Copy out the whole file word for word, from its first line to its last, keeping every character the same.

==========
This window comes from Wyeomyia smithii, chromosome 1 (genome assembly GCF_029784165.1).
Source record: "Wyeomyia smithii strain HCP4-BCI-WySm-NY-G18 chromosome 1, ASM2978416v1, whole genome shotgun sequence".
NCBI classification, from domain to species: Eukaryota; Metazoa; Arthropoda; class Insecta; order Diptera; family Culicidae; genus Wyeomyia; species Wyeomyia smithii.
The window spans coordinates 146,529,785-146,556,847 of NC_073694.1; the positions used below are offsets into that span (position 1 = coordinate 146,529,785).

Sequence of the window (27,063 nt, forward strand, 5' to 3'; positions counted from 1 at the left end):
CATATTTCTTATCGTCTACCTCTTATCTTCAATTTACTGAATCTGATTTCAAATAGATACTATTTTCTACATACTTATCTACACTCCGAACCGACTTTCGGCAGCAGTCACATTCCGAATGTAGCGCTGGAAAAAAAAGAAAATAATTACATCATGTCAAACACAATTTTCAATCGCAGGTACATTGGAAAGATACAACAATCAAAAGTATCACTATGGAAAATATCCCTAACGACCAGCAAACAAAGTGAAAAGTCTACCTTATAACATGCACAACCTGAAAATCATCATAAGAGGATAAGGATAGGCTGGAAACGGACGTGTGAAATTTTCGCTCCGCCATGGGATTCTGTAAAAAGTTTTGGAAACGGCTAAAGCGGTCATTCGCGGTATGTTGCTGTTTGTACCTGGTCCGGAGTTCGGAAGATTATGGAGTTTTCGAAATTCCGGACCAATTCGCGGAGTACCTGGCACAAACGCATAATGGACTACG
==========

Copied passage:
This window comes from Wyeomyia smithii, chromosome 1 (genome assembly GCF_029784165.1).
Source record: "Wyeomyia smithii strain HCP4-BCI-WySm-NY-G18 chromosome 1, ASM2978416v1, whole genome shotgun sequence".
NCBI classification, from domain to species: Eukaryota; Metazoa; Arthropoda; class Insecta; order Diptera; family Culicidae; genus Wyeomyia; species Wyeomyia smithii.
The window spans coordinates 146,529,785-146,556,847 of NC_073694.1; the positions used below are offsets into that span (position 1 = coordinate 146,529,785).

Sequence of the window (27,063 nt, forward strand, 5' to 3'; positions counted from 1 at the left end):
CATATTTCTTATCGTCTACCTCTTATCTTCAATTTACTGAATCTGATTTCAAATAGATACTATTTTCTACATACTTATCTACACTCCGAACCGACTTTCGGCAGCAGTCACATTCCGAATGTAGCGCTGGAAAAAAAAGAAAATAATTACATCATGTCAAACACAATTTTCAATCGCAGGTACATTGGAAAGATACAACAATCAAAAGTATCACTATGGAAAATATCCCTAACGACCAGCAAACAAAGTGAAAAGTCTACCTTATAACATGCACAACCTGAAAATCATCATAAGAGGATAAGGATAGGCTGGAAACGGACGTGTGAAATTTTCGCTCCGCCATGGGATTCTGTAAAAAGTTTTGGAAACGGCTAAAGCGGTCATTCGCGGTATGTTGCTGTTTGTACCTGGTCCGGAGTTCGGAAGATTATGGAGTTTTCGAAATTCCGGACCAATTCGCGGAGTACCTGGCACAAACGCATAATGGACTACG